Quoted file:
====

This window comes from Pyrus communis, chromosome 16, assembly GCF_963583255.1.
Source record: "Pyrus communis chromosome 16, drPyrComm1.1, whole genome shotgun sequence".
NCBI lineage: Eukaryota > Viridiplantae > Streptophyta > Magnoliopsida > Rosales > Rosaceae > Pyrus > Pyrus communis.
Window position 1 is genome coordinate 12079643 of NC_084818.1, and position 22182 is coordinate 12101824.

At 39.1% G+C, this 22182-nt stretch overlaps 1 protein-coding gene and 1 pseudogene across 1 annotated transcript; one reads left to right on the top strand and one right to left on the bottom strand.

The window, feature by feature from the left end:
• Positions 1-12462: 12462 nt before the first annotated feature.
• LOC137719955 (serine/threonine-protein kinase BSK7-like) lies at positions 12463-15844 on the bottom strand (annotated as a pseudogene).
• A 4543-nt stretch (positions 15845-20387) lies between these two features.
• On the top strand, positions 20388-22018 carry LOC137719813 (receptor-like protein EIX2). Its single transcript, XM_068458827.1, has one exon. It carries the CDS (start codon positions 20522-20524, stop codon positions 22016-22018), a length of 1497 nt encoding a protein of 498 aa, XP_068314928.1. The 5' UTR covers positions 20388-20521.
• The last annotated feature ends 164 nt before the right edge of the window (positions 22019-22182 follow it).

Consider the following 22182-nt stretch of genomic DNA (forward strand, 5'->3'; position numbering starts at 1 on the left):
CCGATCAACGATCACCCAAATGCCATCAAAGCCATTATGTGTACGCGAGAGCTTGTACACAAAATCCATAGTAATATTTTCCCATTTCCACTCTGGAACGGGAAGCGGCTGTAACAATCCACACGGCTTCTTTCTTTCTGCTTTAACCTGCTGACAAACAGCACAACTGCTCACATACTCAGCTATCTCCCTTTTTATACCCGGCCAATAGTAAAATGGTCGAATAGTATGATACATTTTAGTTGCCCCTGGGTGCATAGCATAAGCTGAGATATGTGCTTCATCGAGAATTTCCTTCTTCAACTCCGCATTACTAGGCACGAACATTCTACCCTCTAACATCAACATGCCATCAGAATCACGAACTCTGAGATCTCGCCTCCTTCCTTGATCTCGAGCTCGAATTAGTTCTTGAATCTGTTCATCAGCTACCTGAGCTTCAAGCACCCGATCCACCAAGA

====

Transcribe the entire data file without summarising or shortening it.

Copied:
This window comes from Pyrus communis, chromosome 16, assembly GCF_963583255.1.
Source record: "Pyrus communis chromosome 16, drPyrComm1.1, whole genome shotgun sequence".
NCBI lineage: Eukaryota > Viridiplantae > Streptophyta > Magnoliopsida > Rosales > Rosaceae > Pyrus > Pyrus communis.
Window position 1 is genome coordinate 12079643 of NC_084818.1, and position 22182 is coordinate 12101824.

At 39.1% G+C, this 22182-nt stretch overlaps 1 protein-coding gene and 1 pseudogene across 1 annotated transcript; one reads left to right on the top strand and one right to left on the bottom strand.

The window, feature by feature from the left end:
• Positions 1-12462: 12462 nt before the first annotated feature.
• LOC137719955 (serine/threonine-protein kinase BSK7-like) lies at positions 12463-15844 on the bottom strand (annotated as a pseudogene).
• A 4543-nt stretch (positions 15845-20387) lies between these two features.
• On the top strand, positions 20388-22018 carry LOC137719813 (receptor-like protein EIX2). Its single transcript, XM_068458827.1, has one exon. It carries the CDS (start codon positions 20522-20524, stop codon positions 22016-22018), a length of 1497 nt encoding a protein of 498 aa, XP_068314928.1. The 5' UTR covers positions 20388-20521.
• The last annotated feature ends 164 nt before the right edge of the window (positions 22019-22182 follow it).

Consider the following 22182-nt stretch of genomic DNA (forward strand, 5'->3'; position numbering starts at 1 on the left):
CCGATCAACGATCACCCAAATGCCATCAAAGCCATTATGTGTACGCGAGAGCTTGTACACAAAATCCATAGTAATATTTTCCCATTTCCACTCTGGAACGGGAAGCGGCTGTAACAATCCACACGGCTTCTTTCTTTCTGCTTTAACCTGCTGACAAACAGCACAACTGCTCACATACTCAGCTATCTCCCTTTTTATACCCGGCCAATAGTAAAATGGTCGAATAGTATGATACATTTTAGTTGCCCCTGGGTGCATAGCATAAGCTGAGATATGTGCTTCATCGAGAATTTCCTTCTTCAACTCCGCATTACTAGGCACGAACATTCTACCCTCTAACATCAACATGCCATCAGAATCACGAACTCTGAGATCTCGCCTCCTTCCTTGATCTCGAGCTCGAATTAGTTCTTGAATCTGTTCATCAGCTACCTGAGCTTCAAGCACCCGATCCACCAAGA